He's sung for royals and some of the world's greatest dignitaries, and to a crowd of 157,000 during The Police reunion tour - now music legend Sting wants to perform for the All Blacks.
The chart-topping rocker recently wowed a stadium of 100,000 screaming fans in Melbourne on AFL Grand Final day.
He reportedly picked up a fee of around $1.2 million for a three-song set while heading the pre-match entertainment.
The English star said he stuck around to watch the Western Bulldogs down the Sydney Swans in a thriller and reckons he now has a good understanding of the game.
Sting enjoyed the experience so much, he now wants to sing before an All Blacks match in New Zealand.
"The game in Melbourne was fantastic, and it was played at 100 kilometres an hour," he told the Herald on Sunday. "But the All Blacks are the best rugby team in the world and it would be great to see them do their stuff.
"I'd love to come down to New Zealand do a few songs before one of the big All Black matches but no one has asked me yet."
While on the flying visit to Melbourne, Sting took the opportunity to tell his army of Kiwi fans about his new album 57th and 9th.
Released next week, it is his first full-blown rock album in more than a decade. The title is a reference to the New York intersection he crossed every day to get to the studio where much of the album was recorded.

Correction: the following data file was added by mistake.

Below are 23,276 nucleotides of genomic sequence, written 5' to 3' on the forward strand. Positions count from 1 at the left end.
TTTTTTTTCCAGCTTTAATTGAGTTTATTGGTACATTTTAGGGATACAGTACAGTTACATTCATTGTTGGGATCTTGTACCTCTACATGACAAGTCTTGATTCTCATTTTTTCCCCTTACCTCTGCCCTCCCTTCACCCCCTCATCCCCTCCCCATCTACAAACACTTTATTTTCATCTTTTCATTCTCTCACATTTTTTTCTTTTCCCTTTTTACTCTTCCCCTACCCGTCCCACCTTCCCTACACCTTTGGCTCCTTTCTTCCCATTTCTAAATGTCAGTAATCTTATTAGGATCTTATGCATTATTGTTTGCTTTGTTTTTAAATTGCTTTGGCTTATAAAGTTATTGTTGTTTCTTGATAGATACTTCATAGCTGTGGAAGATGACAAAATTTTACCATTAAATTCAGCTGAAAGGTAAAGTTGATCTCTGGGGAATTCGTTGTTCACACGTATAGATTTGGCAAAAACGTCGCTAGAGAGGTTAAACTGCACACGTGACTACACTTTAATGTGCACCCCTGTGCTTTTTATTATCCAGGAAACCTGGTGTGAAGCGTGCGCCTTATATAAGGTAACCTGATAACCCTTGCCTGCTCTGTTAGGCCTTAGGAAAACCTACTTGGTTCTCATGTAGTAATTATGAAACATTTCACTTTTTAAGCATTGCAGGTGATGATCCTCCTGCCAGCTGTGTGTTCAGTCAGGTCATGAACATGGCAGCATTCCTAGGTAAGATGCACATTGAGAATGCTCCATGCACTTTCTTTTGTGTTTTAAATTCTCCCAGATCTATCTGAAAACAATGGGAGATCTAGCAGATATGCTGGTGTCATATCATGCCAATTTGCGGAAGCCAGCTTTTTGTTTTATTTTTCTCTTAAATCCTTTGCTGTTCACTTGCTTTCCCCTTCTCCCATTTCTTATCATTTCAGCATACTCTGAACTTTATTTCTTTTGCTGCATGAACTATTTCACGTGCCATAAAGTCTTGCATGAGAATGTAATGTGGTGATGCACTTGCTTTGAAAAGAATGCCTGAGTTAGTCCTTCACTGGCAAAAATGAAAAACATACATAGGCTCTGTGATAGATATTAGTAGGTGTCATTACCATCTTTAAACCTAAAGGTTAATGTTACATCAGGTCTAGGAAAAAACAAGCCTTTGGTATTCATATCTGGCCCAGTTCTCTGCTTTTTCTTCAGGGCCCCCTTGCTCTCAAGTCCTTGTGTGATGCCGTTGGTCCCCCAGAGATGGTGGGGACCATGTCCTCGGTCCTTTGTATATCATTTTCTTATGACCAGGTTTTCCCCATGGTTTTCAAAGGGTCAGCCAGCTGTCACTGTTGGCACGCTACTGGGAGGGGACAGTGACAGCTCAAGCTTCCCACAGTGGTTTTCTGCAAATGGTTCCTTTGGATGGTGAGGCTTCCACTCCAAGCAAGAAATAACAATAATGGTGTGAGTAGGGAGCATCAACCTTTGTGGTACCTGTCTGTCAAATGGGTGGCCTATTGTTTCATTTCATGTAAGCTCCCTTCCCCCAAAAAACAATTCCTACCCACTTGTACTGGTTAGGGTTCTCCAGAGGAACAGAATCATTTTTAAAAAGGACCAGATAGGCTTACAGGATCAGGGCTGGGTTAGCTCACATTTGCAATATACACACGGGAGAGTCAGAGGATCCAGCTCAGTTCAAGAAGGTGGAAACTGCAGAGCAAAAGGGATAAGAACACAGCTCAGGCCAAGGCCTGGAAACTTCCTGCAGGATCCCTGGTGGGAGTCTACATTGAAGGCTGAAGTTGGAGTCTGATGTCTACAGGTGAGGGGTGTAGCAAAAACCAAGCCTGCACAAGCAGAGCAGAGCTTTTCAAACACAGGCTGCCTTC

His new single I Can't Stop Thinking About You is reminiscent of The Police in their 1970s and 80s heyday.
Another song, 50,000, addresses the subject of the mortality of rock icons, and was partly inspired by the death of David Bowie, Prince, Motorhead frontman Lemmy and his good friend actor Alan Rickman.
Sting turned 65 while he was in Melbourne and was in a reflective mood.
"People think rock stars and cultural icons are immortal but the reality is we are all getting on a bit now," he said. "Turning 65 didn't bother me but I don't think I'd have the nerve to pick up my bus pass or state pension."
Sting last played in New Zealand in January on a double bill with Paul Simon at Auckland's Vector Arena.
He said he will gauge the reaction to 57th and 9th before deciding if he will support the album with a world tour, including gigs in New Zealand.
"I first came down here in the 1980s and I was fascinated by all the old British cars on the road, which I hadn't seen in many years," he said. "I always look forward to seeing that, even though it ages me a little bit more every time."
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